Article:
Given the number of specific populations of graduate students, what would customized mental health programs and services look like for master’s students? Doctoral students? Professional students? International students?


2. What do we mean by “mental health”?

If you have been reading about mental health at all, you have probably noticed that the terminology in this area is quite confusing. You might have come across: mental health, well-being, mental illness, mental disorder, problem, or challenge, as well as mental health disability. While I won’t go into detail about how to define each of these terms, what I will say is that it is possible that student services departments, and academic departments, faculty, and even students themselves, do not know how to define each of these. For example, if I asked you about the difference between a mental health problem and a mental health disability would you be able to explain it?


With clarification of these terms, programs and services can be customized to meet the needs of these specific subpopulations. For example, when we talk about mental health this is something that all graduate students have. Mental health or well-being is part of the larger concept of health, which also includes physical, spiritual, and social health and well-being. Given all graduate students have mental health, how do institutions, student services, academic departments, and faculty, support the mental health of all graduate students? This might be in the form of workshops concerning mindfulness and coping with stress, for example. In contrast to the broad concept of mental health, other terms like mental health problem and mental health disability only apply to certain students. Services that are geared towards students who identify as having a mental health problem or disability may not apply to the broader graduate student population, and instead, may involve services like accommodations. Therefore, when programs, services, and information are provided, there needs to be consideration of who exactly it is geared towards: all students or specific students?


3. Considering the student pipeline

In addition to looking at what is meant by graduate student and mental health, the student pipeline also needs to be considered. By student pipeline, I mean that we need to think about how students move from undergraduate programs, to master's programs, to doctoral programs, and then into a post-doc position or other career position. This is one example of a student trajectory, but of course, there are many circumstances in which this trajectory greatly differs. This could include stop outs, part time students, and the ambiguous “non-traditional” students as well. Each of these education levels can also be broken down into smaller milestones. At the doctoral level, for example, we can break this down into: induction, completion of coursework, comprehensive exams, the dissertation proposal, and the dissertation. We know that many students drop out before they get to the comprehensive exam stage, and we know that others tend to drop out late in the dissertation stage, but, are there specific mental health challenges at each stage and corresponding services that target these challenges?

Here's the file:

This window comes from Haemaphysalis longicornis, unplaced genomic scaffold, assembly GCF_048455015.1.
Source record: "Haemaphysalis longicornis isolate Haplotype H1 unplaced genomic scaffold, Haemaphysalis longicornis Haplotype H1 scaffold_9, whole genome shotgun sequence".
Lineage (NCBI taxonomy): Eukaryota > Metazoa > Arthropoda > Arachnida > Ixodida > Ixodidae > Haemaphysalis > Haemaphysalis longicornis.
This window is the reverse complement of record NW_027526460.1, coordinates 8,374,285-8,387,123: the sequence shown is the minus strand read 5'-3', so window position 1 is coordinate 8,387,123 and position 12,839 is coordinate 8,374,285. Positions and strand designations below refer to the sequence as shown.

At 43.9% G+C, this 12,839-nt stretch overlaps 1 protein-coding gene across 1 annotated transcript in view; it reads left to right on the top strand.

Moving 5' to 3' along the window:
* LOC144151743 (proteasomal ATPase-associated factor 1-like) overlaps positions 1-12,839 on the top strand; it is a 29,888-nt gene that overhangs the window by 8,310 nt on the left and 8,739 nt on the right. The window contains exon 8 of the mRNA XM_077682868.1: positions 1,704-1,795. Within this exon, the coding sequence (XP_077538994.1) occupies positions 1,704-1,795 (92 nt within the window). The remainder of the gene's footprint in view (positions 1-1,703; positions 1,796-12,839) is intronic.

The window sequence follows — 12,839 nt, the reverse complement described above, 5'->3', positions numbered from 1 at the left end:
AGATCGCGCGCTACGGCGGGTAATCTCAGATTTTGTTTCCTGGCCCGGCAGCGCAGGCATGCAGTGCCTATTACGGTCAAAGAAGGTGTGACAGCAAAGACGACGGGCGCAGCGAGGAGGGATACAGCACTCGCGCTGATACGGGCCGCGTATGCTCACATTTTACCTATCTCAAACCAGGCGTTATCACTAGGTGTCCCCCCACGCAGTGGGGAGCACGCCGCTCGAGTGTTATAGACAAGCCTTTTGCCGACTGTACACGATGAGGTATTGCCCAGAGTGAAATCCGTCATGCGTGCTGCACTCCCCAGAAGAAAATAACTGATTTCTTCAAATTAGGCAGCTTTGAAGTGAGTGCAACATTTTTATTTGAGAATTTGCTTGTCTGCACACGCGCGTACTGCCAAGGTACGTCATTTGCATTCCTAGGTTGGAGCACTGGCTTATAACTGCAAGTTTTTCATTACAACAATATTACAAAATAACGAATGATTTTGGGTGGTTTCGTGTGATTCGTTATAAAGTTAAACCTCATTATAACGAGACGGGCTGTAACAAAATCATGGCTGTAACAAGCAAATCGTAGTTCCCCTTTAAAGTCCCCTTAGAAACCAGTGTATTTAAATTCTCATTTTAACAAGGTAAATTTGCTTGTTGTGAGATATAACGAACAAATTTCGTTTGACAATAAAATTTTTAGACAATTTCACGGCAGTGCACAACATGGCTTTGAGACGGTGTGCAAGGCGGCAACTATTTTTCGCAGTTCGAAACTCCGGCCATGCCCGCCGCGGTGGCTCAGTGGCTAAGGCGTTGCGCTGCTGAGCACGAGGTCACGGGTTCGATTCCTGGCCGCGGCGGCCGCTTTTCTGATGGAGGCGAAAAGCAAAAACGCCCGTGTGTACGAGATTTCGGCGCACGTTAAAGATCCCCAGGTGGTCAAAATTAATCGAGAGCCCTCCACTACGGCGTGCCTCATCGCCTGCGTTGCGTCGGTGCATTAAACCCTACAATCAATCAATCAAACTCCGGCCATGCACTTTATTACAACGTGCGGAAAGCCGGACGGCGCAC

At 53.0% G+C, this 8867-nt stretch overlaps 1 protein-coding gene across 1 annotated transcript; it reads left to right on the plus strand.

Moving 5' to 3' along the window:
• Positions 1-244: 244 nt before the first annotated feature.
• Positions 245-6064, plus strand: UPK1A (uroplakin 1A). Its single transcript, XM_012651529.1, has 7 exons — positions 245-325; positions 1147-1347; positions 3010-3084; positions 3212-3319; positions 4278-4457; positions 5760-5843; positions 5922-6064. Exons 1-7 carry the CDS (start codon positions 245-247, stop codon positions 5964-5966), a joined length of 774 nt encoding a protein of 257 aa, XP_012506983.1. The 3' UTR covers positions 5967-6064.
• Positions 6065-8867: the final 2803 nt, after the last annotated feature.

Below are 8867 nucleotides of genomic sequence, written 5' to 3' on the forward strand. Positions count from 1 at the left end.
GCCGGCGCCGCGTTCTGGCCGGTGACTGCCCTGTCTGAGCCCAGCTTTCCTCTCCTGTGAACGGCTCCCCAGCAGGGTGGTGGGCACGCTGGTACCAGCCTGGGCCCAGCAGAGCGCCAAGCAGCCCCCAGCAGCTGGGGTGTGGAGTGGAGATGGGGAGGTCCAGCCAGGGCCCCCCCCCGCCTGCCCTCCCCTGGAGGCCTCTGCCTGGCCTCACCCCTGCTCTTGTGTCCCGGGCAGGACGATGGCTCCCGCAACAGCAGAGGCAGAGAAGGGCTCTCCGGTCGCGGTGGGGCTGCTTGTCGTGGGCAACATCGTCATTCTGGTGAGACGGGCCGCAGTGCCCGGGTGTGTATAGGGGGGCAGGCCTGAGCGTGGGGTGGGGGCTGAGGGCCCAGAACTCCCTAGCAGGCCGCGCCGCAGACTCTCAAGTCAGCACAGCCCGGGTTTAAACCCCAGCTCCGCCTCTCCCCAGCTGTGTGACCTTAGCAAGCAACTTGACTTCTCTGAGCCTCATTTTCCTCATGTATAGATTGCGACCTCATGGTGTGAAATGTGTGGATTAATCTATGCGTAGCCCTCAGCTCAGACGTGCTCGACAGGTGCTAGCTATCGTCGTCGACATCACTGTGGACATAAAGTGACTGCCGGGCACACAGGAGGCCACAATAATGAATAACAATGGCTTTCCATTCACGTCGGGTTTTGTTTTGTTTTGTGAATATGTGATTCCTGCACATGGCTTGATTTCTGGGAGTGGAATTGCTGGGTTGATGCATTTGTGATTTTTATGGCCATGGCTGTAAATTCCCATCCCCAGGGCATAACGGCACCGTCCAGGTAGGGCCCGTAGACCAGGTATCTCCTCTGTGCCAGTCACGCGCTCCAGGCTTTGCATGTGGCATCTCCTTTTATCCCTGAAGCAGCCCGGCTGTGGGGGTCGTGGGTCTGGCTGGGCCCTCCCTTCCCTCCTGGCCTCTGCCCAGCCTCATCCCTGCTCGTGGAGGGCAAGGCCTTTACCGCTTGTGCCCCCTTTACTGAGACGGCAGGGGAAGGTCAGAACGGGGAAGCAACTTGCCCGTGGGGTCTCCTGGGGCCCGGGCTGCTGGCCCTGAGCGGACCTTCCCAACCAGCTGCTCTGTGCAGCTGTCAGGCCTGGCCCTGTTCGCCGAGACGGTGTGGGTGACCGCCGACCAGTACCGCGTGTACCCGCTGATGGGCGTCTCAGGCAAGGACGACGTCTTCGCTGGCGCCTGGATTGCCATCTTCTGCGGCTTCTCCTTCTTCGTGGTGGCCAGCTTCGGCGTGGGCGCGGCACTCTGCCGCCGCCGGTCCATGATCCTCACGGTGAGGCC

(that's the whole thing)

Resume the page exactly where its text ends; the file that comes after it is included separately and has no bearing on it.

The first step towards improving services is to first think about what institutions, student services offices, and academic departments are currently doing to meet the mental health needs of various graduate student populations. I invite you to consider the following questions and leave a response below, share your experiences (good or bad), or pose your thoughts and questions for consideration.  


If you’ve accessed mental health services or resources, what has been useful for you? What was unproductive or not very useful?


Do you think mental health programs and services should be customized to meet the needs of graduate students specifically? And, if so, what would this look like?


Does your institution gear mental health information and services to different stages of the doctoral student experience (e.g. coursework, comprehensive exams, proposal, dissertation)?


[Image by Flickr user Edgar Languren and used under Creative Commons licensing.]